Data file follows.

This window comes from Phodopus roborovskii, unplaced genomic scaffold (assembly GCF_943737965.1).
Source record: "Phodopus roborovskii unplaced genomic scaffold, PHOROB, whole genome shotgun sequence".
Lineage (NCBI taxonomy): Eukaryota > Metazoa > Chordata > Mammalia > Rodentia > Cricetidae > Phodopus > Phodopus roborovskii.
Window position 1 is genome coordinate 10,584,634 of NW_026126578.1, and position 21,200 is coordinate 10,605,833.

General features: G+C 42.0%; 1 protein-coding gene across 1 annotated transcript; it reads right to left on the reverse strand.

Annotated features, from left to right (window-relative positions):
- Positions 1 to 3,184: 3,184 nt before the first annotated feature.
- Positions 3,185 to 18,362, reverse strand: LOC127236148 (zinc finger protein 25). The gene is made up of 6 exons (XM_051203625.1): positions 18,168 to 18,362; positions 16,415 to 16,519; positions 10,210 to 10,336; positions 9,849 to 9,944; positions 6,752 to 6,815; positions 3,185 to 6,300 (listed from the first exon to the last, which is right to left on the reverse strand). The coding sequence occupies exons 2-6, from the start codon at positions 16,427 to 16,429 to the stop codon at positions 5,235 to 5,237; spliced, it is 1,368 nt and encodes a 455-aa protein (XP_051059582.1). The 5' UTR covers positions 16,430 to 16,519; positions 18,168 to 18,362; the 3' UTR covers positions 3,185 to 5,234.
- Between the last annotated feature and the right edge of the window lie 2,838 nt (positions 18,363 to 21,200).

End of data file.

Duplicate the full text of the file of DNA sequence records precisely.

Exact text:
This window comes from Phodopus roborovskii, unplaced genomic scaffold (assembly GCF_943737965.1).
Source record: "Phodopus roborovskii unplaced genomic scaffold, PHOROB, whole genome shotgun sequence".
Lineage (NCBI taxonomy): Eukaryota > Metazoa > Chordata > Mammalia > Rodentia > Cricetidae > Phodopus > Phodopus roborovskii.
Window position 1 is genome coordinate 10,584,634 of NW_026126578.1, and position 21,200 is coordinate 10,605,833.

General features: G+C 42.0%; 1 protein-coding gene across 1 annotated transcript; it reads right to left on the reverse strand.

Annotated features, from left to right (window-relative positions):
- Positions 1 to 3,184: 3,184 nt before the first annotated feature.
- Positions 3,185 to 18,362, reverse strand: LOC127236148 (zinc finger protein 25). The gene is made up of 6 exons (XM_051203625.1): positions 18,168 to 18,362; positions 16,415 to 16,519; positions 10,210 to 10,336; positions 9,849 to 9,944; positions 6,752 to 6,815; positions 3,185 to 6,300 (listed from the first exon to the last, which is right to left on the reverse strand). The coding sequence occupies exons 2-6, from the start codon at positions 16,427 to 16,429 to the stop codon at positions 5,235 to 5,237; spliced, it is 1,368 nt and encodes a 455-aa protein (XP_051059582.1). The 5' UTR covers positions 16,430 to 16,519; positions 18,168 to 18,362; the 3' UTR covers positions 3,185 to 5,234.
- Between the last annotated feature and the right edge of the window lie 2,838 nt (positions 18,363 to 21,200).